From Drum Major to ‘That Guy on TV’
Posted on June 14, 2023
#MyFirstJob is a series focused on recent graduates of the University of South Alabama.
Nicholas Herboso, the new weekend meteorologist at FOX 10 News in Mobile, still finds time to update weather software in the Meteorology Broadcast Studio at the University of South Alabama.
This is where students learn to use the latest computer programs and online applications. This is where they practice doing weather forecasts in front of a green screen. This is where they polish their skills and prepare to enter the workforce.
Herboso graduated in May, but keeps coming back to South. The broadcast studio is his home away from home. He wants to make sure other meteorology students enjoy the opportunities he did.
“I’ve seen the results of this,” he said. “This is a marketing place for me. All of this, all of the computers, all of the graphics, are tools to sell ourselves, promote the University, and find jobs.”
The 22-year-old has been interested in meteorology since he was a boy growing up in Fairhope on the Eastern Shore of Mobile Bay. His other great passion was music and marching bands. He followed both interests at the University of South Alabama.
As drum major of the Jaguar Marching Band, Herboso learned leadership and organization. He practiced public speaking and working with peers. He gained experience as an educator and motivator.
“TV meteorology is kind of a teaching thing,” he said. “I’m teaching people what the weather is going to be, trying to make sure they get the points they need about the forecast, and about certain meteorological concepts.
“It’s a relationship you’re building with your viewers. Everything I do, every little step, I need to be building relationships, because I need them to listen to what I have to say when the time comes.”
Dr. Sytske Kimball, chair of the Department of Earth Sciences, said Herboso is the second drum major/meteorology student in two years. He follows Grant Skinner, a 2022 graduate, who is now a meteorologist at WKRG News 5 in Mobile.
“We’ve had two back-to-back, though I don’t know why – I guess they’re just talented,” Kimball said, laughing. “We’re proud of them, but I don’t think we have another one lined up for next year.”
She taught Herboso and knew right away he would be successful. He excelled academically and helped other students. He also worked to upgrade the video and graphics packages in the broadcast studio.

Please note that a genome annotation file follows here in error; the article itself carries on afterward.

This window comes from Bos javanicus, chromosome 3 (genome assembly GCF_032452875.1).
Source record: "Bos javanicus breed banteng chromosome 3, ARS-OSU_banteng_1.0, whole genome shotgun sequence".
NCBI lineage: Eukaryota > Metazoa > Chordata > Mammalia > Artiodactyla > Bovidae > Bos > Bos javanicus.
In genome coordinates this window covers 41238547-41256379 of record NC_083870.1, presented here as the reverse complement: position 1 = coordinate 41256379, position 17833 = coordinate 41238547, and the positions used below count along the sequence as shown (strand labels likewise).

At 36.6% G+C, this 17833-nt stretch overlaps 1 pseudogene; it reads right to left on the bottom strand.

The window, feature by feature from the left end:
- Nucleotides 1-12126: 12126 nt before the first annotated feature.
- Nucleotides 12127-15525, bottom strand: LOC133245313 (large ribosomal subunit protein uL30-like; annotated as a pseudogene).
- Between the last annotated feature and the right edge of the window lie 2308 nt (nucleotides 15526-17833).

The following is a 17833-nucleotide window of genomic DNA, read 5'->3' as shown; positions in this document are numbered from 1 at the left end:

“He cares about the program,” Kimball said. “He had a great experience here, which I’m grateful for, and wants to share it with other students. He’s just that kind of person.”
Hurricanes and Tornados
Herboso was just a toddler in 2004 when Hurricane Ivan hit the Gulf Coast, but he has vivid memories of the storm.
“That’s the shocking thing, that I remember it,” he said. “I can remember the front door just shaking and shaking. In 2005, Hurricane Katrina, I think, was my first television memory. They had the satellite imagery and I watched these meteorologists, these people I’ve known my entire life.”
Herboso grew up with local TV fixtures such as Alan Sealls, John Edd Thompson and Jason Smith, who’s now the chief meteorologist at WALA. He has special admiration for James Spann, the longtime Birmingham meteorologist.
“He has so much heart for what he does,” Herboso said. “His tornado coverage is like a master class in communication. There’s so much heart, but so much calm.”
At Fairhope High School, he was drum major of the marching band and also participated in Drum Corps International, which offered a near-professional level of performance and competition. He thrived in that environment.
“I like the physical side of marching and playing,” he said. “There are levels of passion and intensity that no other form has.”
When he had time, Herboso worked in a craft store on the Eastern Shore. He also played some soccer and became a fan of the sport.
“Things like music and soccer, there’s a lot of passion to it,” he said. “There’s a lot of heart in soccer. That’s why I love it.”
At South, Herboso completed an internship at WKRG. Another internship at Fox 10 News, during his senior year, became a full-time job.
One afternoon, during heavy thunderstorms, Herboso did a livestream broadcast online. When the lights went out, the cameras kept rolling and he barely paused.
“And … we have just lost power,” he said. “That happens sometimes. And that’s why we’re here, because these are impactful storms moving through the area.”
After the storms passed, a viewer emailed praise that compared Herboso to a legendary meteorologist from New Orleans. “This guy reminds me of Nash Roberts at WWL,” said the online note.
His parents enjoy watching him on weather broadcasts. His mother says it’s the easiest way for her to make sure he’s OK. He’s also starting to get recognized around Mobile.
“People say, ‘Oh, you’re that person, you’re that guy on TV,’” he said. “One day at Target, one of the managers talked to me. He said, ‘It’s really nice that you’re from the area.’”
After graduation, Herboso had a break of about a week and a half. He enjoyed a beach trip and family reunion in Gulf Shores. Now he’s living in a Mobile apartment and starting his career as a meteorologist.
When he stops by the Meteorology Broadcast Studio at South, there are always programs to tweak and packages to update and improve. Technical skills can be valuable. He’s done graphics work for his jobs at TV stations, too.
“These can be very difficult systems to operate; there’s even a little coding involved,” Herboso said. “I’ve always had computers and worked with computers, but this was a massive acceleration. Some of the things I’ve built, I’m really proud of.
“I want students at South to see somebody who came through the school and loves what they do, because it gives them inspiration. If students want help, I want to help them.”
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